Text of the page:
Web pages often incorporate dozens of these scripts. Tools such as https://webpagetest.org can be used to see the surprising number of third-party scripts on any given webpage. This is an accepted approach in web development, because the alternative is unthinkable: reinventing thousands of lines of code. The problem is one of trust: A script that is good today may be hacked tomorrow. Attackers target CDNs hosting this third-party code because their hack will transform every website using that code into a victim.


Keeping tabs on third-party code can be daunting. Recently the rise of a new class of application security known as software composition analysis (SCA) promises to help with this. SCA will perform automated scans of an application’s code base, including related artifacts such as containers and registries, in an attempt to identify and classify all of these components. While helpful, this is obviously another work cycle for development and security teams.

 

A ray of light

 

The guardians of the web created two key technologies to help: Content Security Policy (source: https://developer.mozilla.org/en-US/docs/Web/HTTP/CSP) and Subresource Integrity (source: https://developer.mozilla.org/en-US/docs/Web/Security/Subresource_Integrity).


Looking at Content Security Policy (CSP) first, this is delivered as an HTTP header and defines what resources the browser is allowed to load for that page. Here is an example in which a website author wants to allow content from a known good domain as well as all its subdomains:

Content-Security-Policy: default-src 'self'; img-src *; script-src cdn.knowngoodscripts.com *.knowngoodscripts.com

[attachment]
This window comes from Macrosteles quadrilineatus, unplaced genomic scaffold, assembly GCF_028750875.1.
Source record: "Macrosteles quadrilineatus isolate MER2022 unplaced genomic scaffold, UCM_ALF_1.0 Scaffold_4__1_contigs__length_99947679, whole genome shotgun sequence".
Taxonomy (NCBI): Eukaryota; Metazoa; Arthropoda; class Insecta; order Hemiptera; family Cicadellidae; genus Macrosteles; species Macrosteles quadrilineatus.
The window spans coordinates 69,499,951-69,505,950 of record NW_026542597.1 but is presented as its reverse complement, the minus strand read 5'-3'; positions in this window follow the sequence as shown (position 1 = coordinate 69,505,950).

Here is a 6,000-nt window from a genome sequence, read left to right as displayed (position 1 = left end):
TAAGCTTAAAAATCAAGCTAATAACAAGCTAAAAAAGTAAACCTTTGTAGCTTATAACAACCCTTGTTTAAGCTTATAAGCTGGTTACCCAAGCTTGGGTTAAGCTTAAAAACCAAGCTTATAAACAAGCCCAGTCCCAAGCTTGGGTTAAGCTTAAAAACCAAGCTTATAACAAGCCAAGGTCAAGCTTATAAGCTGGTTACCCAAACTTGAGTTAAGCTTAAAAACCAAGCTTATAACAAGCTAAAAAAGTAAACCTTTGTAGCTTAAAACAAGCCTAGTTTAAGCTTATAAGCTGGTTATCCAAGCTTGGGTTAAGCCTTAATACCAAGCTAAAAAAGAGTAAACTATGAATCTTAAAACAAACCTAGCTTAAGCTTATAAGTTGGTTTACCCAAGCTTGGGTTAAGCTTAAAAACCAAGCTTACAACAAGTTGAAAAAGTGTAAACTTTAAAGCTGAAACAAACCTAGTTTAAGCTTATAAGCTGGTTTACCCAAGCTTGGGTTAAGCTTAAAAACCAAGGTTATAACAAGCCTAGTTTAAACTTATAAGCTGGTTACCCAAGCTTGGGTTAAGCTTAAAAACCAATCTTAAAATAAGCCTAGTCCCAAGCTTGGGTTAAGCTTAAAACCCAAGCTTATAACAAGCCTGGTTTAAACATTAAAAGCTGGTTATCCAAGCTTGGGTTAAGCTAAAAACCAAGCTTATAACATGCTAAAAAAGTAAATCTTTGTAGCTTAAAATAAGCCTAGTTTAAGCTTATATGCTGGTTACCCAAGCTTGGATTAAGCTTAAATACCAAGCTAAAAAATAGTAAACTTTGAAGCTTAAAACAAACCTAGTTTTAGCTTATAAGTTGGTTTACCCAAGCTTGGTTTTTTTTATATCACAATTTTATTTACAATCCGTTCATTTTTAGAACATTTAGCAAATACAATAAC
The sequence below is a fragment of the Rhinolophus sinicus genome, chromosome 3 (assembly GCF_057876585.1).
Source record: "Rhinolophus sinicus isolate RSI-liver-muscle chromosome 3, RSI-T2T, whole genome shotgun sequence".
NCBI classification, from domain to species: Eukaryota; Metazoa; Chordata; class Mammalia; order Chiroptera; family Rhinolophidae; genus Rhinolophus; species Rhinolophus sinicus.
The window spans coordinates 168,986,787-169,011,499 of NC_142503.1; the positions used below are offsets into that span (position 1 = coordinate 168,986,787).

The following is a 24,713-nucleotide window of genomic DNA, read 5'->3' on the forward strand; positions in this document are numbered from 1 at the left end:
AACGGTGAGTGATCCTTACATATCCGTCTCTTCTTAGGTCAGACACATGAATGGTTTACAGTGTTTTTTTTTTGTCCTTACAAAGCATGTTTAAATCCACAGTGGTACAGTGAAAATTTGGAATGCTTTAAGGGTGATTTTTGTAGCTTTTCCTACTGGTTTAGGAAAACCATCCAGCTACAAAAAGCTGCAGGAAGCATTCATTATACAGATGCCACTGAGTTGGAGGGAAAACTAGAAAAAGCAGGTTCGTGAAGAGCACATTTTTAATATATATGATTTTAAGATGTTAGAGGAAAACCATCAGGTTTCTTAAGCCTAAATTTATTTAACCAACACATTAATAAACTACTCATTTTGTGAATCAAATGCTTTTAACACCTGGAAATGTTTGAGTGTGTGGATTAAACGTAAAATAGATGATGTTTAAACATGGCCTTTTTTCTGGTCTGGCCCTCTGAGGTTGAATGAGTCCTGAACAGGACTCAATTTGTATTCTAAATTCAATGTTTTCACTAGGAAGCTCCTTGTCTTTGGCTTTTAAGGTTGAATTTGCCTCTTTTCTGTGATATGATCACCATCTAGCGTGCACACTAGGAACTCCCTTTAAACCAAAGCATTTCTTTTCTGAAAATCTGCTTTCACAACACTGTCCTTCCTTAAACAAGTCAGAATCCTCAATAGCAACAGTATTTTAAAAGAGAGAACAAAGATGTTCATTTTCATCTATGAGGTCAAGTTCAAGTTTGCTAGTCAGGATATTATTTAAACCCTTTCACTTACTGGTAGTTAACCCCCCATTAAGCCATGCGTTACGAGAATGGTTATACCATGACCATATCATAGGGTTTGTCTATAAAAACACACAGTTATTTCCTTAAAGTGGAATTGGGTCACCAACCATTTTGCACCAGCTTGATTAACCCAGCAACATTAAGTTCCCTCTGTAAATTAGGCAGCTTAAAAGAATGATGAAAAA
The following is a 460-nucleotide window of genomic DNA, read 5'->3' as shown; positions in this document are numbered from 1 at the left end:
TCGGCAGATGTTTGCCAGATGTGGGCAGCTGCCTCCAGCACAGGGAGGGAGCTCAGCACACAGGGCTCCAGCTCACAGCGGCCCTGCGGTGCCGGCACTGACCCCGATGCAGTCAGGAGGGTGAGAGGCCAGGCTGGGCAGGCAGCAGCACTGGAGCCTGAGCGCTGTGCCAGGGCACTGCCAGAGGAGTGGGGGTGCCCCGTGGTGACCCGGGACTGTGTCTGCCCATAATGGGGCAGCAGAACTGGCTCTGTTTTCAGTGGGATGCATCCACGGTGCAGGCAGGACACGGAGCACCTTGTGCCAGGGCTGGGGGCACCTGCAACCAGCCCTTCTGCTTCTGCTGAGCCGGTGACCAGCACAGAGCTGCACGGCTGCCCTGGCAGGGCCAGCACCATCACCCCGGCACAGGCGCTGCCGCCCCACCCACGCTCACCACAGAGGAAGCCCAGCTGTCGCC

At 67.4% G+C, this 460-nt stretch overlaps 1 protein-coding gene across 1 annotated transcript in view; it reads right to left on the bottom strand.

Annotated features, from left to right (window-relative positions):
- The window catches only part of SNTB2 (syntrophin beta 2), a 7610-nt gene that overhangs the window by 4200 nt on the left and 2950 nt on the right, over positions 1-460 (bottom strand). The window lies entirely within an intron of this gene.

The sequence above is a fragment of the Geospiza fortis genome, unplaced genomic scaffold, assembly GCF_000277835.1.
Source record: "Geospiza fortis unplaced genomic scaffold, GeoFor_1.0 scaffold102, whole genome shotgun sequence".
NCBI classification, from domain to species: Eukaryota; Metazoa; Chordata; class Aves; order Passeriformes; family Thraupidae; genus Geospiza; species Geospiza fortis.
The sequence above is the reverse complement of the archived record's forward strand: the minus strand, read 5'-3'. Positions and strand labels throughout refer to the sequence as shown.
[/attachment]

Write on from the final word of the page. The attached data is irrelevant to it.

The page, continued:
Let's break this down: This allows content from the origin server, allows images from anywhere (note the wildcard), and allows executable scripts only from the known good scripting site CDN. Browser support for CSP remains mixed, but is improving, as shown here (source: https://caniuse.com/?search=CSP)

 

Picture1.png

 

The next technology is Subresource Integrity (SRI). SRI instructs browsers to verify that resources they fetch (for example, third-party JavaScript libraries from a CDN) are delivered without unexpected manipulation. We want every browser to validate the integrity of third-party code every time, because code may look good on day 1, but on day 2 an attacker may inject malicious content into that code (usually hosted on a CDN). So how does SRI work? SRI works by specifying a base-64-encoded cryptographic hash of the third-party content — for example, of a JavaScript source file. As you would expect, if any part of the source file is changed, the hash will no longer match and the User-Agent (browser) will not load the script. This will make the webpage likely crash and be nonfunctional, but at least the end user won’t get their credit card stolen.

 

How is SRI applied? In the HTML code that references a script, the website developer must add the “integrity=” tag with the cryptographic hash, taken at a known good point in time, sometimes referred to as “trust on first use.”